The Transcendental Movement
In 1830, a movement known as Transcendentalism began to gain popularity in America. It represented an idealistic system of thought such as "strength, courage, self-confidence, and independence of mind". Transcendentalists opposed aspects of their government, where they felt "many unjust laws existed." Therefore, they became the leaders of a number of modern reform movements. Transcendentalists also had a major effect on their society and became a "powerful force for democracy." Originating in the area in and around Concord, Massachusetts, Transcendentalism was recognized as having an "underlying relationship to the Romantic movement as a whole." Three of the most obvious or well known sources or origin of Transcendentalism are neo-platonism, German idealistic philosophy, and certain Eastern mystical writings which were introduced into the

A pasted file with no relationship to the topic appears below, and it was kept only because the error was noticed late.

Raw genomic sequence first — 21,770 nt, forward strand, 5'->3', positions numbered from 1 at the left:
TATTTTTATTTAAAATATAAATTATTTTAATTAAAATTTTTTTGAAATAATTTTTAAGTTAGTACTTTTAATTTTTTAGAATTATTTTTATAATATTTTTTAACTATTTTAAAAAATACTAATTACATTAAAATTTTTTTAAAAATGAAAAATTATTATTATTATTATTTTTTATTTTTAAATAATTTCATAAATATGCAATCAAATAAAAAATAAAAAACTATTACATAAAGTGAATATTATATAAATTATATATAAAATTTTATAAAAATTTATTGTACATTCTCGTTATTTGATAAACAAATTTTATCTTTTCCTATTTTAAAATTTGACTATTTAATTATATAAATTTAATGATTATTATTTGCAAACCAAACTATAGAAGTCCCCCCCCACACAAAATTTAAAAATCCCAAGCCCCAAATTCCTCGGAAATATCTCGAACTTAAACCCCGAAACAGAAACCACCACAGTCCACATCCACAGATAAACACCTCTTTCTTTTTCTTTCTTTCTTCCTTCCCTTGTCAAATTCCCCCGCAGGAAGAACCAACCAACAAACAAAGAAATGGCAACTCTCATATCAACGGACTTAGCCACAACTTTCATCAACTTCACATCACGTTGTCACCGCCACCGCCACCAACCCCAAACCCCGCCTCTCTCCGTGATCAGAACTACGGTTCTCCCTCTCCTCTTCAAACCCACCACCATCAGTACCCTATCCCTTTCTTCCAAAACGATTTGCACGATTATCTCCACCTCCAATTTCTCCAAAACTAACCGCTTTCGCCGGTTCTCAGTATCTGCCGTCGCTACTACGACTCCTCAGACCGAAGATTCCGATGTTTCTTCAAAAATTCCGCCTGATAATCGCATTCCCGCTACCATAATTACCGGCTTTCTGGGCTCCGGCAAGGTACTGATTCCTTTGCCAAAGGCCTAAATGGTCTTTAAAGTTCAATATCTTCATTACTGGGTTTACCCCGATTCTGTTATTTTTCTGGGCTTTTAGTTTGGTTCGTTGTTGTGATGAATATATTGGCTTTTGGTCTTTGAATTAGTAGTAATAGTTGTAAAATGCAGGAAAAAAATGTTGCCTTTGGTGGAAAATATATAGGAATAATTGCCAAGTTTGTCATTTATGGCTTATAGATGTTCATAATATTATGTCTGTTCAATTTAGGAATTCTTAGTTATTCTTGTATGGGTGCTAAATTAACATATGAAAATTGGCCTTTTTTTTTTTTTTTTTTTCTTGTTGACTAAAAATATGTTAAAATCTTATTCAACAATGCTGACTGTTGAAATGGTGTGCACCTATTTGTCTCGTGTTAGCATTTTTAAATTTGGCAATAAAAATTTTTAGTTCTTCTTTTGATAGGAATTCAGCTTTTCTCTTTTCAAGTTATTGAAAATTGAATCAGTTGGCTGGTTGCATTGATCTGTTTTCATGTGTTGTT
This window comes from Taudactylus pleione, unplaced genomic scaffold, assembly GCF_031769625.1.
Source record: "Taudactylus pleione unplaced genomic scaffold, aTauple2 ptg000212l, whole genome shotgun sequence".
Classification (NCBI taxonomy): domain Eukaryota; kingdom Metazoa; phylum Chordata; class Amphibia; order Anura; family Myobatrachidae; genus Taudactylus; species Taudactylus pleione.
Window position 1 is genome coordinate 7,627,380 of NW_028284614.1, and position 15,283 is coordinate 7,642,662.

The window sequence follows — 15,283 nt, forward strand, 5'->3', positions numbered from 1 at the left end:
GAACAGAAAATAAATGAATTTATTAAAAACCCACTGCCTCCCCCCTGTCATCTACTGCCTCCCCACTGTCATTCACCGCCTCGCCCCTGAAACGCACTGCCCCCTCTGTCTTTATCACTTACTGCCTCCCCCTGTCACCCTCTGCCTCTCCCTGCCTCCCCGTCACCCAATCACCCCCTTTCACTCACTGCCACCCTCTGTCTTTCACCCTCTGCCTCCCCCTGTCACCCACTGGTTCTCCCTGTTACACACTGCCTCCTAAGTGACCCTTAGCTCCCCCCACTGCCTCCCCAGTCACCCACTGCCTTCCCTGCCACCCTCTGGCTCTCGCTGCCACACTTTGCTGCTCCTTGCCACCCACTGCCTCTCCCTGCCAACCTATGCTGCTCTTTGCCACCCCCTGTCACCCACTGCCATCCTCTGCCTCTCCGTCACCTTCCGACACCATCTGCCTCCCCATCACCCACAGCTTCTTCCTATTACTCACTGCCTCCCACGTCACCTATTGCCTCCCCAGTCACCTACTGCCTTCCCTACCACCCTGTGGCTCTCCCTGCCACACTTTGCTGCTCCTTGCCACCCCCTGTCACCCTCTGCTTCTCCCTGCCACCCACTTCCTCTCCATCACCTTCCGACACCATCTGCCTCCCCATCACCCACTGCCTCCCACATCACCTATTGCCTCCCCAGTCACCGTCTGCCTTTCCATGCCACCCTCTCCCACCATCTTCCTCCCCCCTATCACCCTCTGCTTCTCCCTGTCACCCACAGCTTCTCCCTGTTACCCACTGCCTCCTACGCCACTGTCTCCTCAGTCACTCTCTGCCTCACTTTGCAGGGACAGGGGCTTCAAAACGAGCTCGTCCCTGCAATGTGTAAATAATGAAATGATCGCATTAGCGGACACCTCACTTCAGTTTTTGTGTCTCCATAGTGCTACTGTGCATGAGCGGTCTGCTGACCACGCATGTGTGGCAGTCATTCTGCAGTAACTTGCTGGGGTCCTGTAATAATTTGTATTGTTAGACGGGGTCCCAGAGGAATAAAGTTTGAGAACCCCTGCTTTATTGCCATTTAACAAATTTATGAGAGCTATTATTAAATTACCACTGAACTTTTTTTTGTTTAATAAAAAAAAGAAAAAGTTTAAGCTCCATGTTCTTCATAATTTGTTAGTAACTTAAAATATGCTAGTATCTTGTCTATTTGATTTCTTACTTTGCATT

area in the early nineteenth century." Transcendental beliefs focused on "the importance of spirit over matter." Ralph Waldo Emerson, a well known Transcendentalist, felt that "all men aspire to the highest, and most of them spend their lives seeking money and power only because they see nothing higher." Followers also believed in a spiritual hunger, or the need to find themselves one with the world. In addition, they believed in "an ascending hierarchy of spiritual values rising to absolute good, truth, and beauty." Transcendentalists also believed in a supreme being, the Oversoul, and felt that "if the Oversoul is all powerful and at the same time good, then evil does not exist." Transcendentalism "appealed to the best side of human nature, confident in the divine spark in all men, and it was a clarion call to throw off the shackles of custom and tradition, and go forward to the development of a new and distinct American culture." It was believed that human nature was basically good since "God was in every person." Therefore, "man, because he is the creature of God, necessarily partakes of the divine nature of his creator." Man's creator, the Oversoul, was conceived by Emerson as an "all pervading spiritual power from which all things emanate, and from which man derives the divine spark of his inner being." This Oversoul is "by definition good." The Oversoul "dwelt within human beings as well as in nature." The Transcendentalists also supported many various reform movements such as the following: suffrage for women, better conditions for workers, temperance for all, modifications of dress and diet, the rise of free religion, educational innovation, and other various humanitarian causes. The Transcendentalists became leaders or spokesmen of reform movements in church, state, and society. Transcendentalists are also known for contributing to the rise of free religion, aiding the abolitionist movement, supporting feminism, and promoting communitarian experiments. In the abolitionist movement, many reformers felt that "when a sixth of the population of a nation which has undertaken to be the refuge of liberty are slaves, and a whole country is unjustly overrun and conquered by a foreign army and subject to military law, then it is not too soon for honest men to rebel and revolutionize." Transcendentalism's effect on society was tremendous. Because it led many reform movements and rejected the conventional ideas of the eighteenth century thought, a rift began to form between the old and new ideas in society. Transcendentalism represented a battle between the older and the younger generations. It also represented an emergence of a new national culture based on native materials. This began to influence a break in American culture. Transcendentalism encouraged "a complete break with tradition and custom, encouraged individualism and self-reliance and rejected a too-intellectual approach to life." It became a call for "young men to slough off their deadening enslavement to the past, to follow the God within, and to live every moment of life with a strenuousness that rivaled that of the Puritan fathers." The main weakness of this seemingly perfect idea of Transcendentalism is that it had "borrowed from many sources and reconciled few of them." It was never united by a set program. Transcendentalism was comprised of the various interests and labors of many different personal concepts. Therefore, there were many conflicting values which made it an unsteady system to follow. At the time of the Transcendentalism movement, "preached, practiced, an idealism that was greatly needed in a rapidly expanding ." However, soon people began to find other, more comprehensible means of dealing within society. Therefore, they began to turn away from Transcendentalism. However, even though Transcendentalism is non-existent as a whole today, many of its ideas, values, and morals are still present in many of the religions and beliefs of today's society. In conclusion, Transcendentalism will always be present in the world, it just will not have as obvious a presence.